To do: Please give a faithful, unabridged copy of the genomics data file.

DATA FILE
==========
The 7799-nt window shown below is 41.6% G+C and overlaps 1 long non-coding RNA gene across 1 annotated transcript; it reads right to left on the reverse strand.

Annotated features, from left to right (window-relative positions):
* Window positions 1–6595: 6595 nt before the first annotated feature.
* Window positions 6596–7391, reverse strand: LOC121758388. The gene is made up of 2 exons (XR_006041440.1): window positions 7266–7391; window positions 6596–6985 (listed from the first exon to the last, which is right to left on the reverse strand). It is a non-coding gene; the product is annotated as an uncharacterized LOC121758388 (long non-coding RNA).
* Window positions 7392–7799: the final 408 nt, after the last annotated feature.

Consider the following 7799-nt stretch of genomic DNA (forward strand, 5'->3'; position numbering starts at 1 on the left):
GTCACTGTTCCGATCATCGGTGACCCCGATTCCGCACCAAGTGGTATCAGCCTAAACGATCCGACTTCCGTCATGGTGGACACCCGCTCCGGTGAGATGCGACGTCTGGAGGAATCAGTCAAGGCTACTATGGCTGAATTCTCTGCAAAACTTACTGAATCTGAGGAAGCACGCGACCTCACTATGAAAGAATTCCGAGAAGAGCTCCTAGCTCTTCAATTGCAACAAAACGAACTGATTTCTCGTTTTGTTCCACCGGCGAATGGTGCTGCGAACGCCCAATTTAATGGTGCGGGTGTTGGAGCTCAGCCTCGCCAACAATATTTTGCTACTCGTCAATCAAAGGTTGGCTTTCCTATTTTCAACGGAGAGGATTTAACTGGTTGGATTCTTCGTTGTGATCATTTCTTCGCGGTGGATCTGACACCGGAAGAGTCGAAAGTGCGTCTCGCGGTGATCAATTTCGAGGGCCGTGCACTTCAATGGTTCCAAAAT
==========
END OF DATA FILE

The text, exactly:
The 7799-nt window shown below is 41.6% G+C and overlaps 1 long non-coding RNA gene across 1 annotated transcript; it reads right to left on the reverse strand.

Annotated features, from left to right (window-relative positions):
* Window positions 1–6595: 6595 nt before the first annotated feature.
* Window positions 6596–7391, reverse strand: LOC121758388. The gene is made up of 2 exons (XR_006041440.1): window positions 7266–7391; window positions 6596–6985 (listed from the first exon to the last, which is right to left on the reverse strand). It is a non-coding gene; the product is annotated as an uncharacterized LOC121758388 (long non-coding RNA).
* Window positions 7392–7799: the final 408 nt, after the last annotated feature.

Consider the following 7799-nt stretch of genomic DNA (forward strand, 5'->3'; position numbering starts at 1 on the left):
GTCACTGTTCCGATCATCGGTGACCCCGATTCCGCACCAAGTGGTATCAGCCTAAACGATCCGACTTCCGTCATGGTGGACACCCGCTCCGGTGAGATGCGACGTCTGGAGGAATCAGTCAAGGCTACTATGGCTGAATTCTCTGCAAAACTTACTGAATCTGAGGAAGCACGCGACCTCACTATGAAAGAATTCCGAGAAGAGCTCCTAGCTCTTCAATTGCAACAAAACGAACTGATTTCTCGTTTTGTTCCACCGGCGAATGGTGCTGCGAACGCCCAATTTAATGGTGCGGGTGTTGGAGCTCAGCCTCGCCAACAATATTTTGCTACTCGTCAATCAAAGGTTGGCTTTCCTATTTTCAACGGAGAGGATTTAACTGGTTGGATTCTTCGTTGTGATCATTTCTTCGCGGTGGATCTGACACCGGAAGAGTCGAAAGTGCGTCTCGCGGTGATCAATTTCGAGGGCCGTGCACTTCAATGGTTCCAAAAT